If you are a student or youth at Appalachian State University or the surrounding area we encourage you to join the International Youth and Students for Social Equality. For more information please contact the club today.
The International Youth and Students for Social Equality (IYSSE), the youth and student wing of the Socialist Equality Party (SEP) is pleased to announce the establishment of a new chapter at Appalachian State University (ASU) in Boone, North Carolina.
The IYSSE is a Marxist and Trotskyist youth and student organization that insists that all the great problems confronting humanity in the 21st century—the devastation wrought by COVID-19, war and social inequality; and the drive toward fascism and dictatorship by governments internationally—are the outcome of capitalism.
The only solution to these problems is the global mobilization and unification of the working class on the basis of a revolutionary socialist program, politically independent of and irrevocably opposed to all capitalist parties and their pseudo-left appendages.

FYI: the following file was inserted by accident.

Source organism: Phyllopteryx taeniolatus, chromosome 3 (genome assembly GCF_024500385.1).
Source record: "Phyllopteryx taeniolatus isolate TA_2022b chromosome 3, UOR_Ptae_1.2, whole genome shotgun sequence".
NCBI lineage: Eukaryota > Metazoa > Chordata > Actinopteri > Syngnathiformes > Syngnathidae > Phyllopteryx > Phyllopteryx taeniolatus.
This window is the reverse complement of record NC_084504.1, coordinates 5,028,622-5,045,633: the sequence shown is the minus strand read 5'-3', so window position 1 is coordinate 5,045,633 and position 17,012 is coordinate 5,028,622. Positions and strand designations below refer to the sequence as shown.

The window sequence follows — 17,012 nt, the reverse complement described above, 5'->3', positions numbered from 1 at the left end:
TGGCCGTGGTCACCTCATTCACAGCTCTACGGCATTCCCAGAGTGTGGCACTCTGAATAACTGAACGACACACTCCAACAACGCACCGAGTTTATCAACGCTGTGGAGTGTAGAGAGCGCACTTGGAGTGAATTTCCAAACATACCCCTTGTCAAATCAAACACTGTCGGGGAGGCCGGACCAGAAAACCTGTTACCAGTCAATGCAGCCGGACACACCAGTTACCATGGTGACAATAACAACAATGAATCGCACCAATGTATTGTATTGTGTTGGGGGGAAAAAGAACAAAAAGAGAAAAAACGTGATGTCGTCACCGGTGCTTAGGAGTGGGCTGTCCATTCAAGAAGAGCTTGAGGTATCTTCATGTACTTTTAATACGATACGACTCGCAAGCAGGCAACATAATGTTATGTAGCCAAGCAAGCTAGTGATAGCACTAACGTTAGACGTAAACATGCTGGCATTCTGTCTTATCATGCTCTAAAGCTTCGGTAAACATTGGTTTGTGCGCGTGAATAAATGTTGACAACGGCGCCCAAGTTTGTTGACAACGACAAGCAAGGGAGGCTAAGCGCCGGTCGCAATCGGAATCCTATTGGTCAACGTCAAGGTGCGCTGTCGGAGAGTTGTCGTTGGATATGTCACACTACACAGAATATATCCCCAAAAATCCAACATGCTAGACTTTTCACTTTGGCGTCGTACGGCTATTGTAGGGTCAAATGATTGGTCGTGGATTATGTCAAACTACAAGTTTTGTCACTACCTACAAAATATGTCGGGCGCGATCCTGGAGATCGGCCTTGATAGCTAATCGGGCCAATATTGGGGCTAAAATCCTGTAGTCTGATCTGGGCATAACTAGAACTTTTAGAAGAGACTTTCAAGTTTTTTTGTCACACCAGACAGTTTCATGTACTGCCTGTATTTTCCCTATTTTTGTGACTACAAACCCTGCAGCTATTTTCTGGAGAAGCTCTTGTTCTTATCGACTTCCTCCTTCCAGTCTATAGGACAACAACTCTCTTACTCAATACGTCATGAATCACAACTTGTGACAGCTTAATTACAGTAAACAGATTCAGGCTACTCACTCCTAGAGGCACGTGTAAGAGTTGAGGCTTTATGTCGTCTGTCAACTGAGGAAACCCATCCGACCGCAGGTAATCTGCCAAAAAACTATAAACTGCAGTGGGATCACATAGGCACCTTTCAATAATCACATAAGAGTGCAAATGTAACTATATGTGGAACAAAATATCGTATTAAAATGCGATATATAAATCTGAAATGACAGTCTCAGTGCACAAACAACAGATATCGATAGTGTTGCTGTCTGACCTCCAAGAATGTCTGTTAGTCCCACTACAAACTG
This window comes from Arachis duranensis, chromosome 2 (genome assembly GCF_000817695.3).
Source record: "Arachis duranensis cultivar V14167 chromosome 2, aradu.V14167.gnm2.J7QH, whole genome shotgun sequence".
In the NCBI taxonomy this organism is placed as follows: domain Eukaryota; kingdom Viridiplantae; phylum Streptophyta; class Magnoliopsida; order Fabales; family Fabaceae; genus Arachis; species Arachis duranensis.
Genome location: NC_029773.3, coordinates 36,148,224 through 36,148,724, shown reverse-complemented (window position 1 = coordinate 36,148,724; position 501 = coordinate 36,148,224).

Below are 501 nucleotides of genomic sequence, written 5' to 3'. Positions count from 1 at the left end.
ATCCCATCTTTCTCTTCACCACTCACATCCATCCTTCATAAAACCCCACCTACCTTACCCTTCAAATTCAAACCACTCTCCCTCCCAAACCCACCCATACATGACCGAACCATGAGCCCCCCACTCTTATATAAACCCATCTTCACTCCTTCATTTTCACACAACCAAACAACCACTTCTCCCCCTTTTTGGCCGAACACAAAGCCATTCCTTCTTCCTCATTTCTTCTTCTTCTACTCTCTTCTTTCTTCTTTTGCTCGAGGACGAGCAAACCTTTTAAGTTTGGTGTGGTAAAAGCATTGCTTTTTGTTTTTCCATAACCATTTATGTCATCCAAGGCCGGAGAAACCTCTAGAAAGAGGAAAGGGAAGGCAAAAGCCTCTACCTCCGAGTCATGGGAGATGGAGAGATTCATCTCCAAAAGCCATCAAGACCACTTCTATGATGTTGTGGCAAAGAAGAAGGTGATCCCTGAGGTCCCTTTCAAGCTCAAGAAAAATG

The IYSSE at ASU will actively work to bring this perspective to the students and youth at ASU and in the surrounding area and to turn them to the working class in the region.
What we fight for
- For safe and healthy campuses and workplaces! In opposition to the herd immunity policy of the ruling class and its devastating impact upon the lives and health of workers and students, we fight for the implementation of a rational and scientifically guided public health strategy to force the shutdown of all nonessential production and the full closure of in-person classes to contain the pandemic.
- For the fight against war! We oppose all imperialist military actions by the United States and other capitalist powers—actions which threaten to bring about a new conflagration of great power conflict in the form of a third world war. The drive toward war is an inevitable outcome of the internal contradictions of the capitalist system, which can only be solved by establishing a socialist society run by the working class.
- For the defense of democratic rights! We defend the right to free speech and all whistleblowers and journalists who have been persecuted for exposing the crimes of the capitalist oligarchy. This includes both Julian Assange and Chelsea Manning, who were both taken into custody under the criminal Obama administration, as well as Rebekah Jones, the COVID-19 whistleblower who has come under attack by the state of Florida.